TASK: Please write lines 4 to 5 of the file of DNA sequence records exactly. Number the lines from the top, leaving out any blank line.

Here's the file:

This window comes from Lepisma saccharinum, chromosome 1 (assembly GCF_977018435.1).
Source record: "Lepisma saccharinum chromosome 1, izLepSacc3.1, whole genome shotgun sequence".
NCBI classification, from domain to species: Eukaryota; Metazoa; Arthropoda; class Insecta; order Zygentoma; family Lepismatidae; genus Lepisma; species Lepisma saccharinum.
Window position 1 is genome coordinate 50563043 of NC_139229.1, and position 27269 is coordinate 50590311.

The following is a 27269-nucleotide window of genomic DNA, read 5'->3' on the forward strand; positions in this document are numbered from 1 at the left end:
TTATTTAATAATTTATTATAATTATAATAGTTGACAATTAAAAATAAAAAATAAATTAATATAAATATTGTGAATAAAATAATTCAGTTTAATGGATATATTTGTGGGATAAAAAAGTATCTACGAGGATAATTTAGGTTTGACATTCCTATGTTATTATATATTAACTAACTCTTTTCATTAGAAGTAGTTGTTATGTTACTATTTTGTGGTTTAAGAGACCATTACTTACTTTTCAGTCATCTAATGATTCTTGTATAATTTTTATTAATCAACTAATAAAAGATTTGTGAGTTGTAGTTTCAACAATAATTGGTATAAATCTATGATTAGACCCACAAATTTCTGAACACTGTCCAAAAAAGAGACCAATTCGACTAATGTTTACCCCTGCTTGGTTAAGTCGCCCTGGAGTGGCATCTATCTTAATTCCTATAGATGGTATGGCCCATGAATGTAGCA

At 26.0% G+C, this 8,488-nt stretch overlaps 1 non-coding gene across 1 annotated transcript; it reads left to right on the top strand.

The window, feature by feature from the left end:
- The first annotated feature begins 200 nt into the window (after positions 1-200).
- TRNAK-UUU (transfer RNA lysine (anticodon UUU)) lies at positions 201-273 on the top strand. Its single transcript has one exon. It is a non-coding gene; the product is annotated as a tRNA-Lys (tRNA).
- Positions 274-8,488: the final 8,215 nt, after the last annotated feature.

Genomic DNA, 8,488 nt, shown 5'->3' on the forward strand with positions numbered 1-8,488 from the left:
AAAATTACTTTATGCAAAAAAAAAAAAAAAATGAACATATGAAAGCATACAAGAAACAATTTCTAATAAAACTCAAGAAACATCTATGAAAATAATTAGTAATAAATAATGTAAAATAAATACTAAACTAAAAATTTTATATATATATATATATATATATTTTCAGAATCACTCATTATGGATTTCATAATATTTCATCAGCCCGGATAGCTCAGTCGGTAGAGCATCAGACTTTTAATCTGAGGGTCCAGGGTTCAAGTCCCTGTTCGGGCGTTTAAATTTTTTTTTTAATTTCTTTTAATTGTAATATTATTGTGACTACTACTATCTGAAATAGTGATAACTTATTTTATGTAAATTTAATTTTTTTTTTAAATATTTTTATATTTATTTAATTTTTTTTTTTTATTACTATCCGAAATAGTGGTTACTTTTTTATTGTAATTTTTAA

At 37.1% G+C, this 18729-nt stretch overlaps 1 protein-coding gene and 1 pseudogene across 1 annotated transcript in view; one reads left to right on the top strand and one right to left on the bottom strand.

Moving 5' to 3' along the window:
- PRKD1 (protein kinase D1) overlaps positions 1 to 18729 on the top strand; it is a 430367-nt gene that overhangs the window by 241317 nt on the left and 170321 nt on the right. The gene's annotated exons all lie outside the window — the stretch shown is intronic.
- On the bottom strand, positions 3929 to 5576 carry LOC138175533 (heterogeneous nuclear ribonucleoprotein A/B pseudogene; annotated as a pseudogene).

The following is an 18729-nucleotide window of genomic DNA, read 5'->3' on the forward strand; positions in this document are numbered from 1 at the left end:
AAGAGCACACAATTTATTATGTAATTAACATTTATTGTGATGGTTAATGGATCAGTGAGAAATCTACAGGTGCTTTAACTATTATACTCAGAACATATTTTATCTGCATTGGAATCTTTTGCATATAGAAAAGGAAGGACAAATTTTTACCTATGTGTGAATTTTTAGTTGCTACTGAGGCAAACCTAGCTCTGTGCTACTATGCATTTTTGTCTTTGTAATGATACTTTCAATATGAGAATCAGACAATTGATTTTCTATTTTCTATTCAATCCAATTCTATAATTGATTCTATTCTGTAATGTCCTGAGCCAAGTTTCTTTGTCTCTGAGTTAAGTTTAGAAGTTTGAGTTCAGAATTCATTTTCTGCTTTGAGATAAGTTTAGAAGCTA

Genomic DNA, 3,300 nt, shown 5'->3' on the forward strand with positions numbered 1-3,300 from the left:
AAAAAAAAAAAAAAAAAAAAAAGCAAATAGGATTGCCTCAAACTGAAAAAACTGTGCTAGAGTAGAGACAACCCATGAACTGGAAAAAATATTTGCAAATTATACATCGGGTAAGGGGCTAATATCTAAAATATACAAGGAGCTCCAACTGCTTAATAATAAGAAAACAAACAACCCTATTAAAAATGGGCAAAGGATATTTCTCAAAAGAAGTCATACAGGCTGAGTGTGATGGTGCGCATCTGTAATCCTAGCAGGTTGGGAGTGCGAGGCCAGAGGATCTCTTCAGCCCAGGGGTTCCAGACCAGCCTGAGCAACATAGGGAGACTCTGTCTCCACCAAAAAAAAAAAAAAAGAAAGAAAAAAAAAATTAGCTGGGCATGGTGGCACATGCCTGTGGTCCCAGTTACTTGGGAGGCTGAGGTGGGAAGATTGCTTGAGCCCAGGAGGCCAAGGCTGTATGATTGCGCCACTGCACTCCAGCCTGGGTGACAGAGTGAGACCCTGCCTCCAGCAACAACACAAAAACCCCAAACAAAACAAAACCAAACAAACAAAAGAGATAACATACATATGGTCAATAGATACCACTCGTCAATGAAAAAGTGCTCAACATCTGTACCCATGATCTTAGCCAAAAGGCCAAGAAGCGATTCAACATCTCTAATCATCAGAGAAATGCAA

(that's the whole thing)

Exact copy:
Window position 1 is genome coordinate 50563043 of NC_139229.1, and position 27269 is coordinate 50590311.

The following is a 27269-nucleotide window of genomic DNA, read 5'->3' on the forward strand; positions in this document are numbered from 1 at the left end: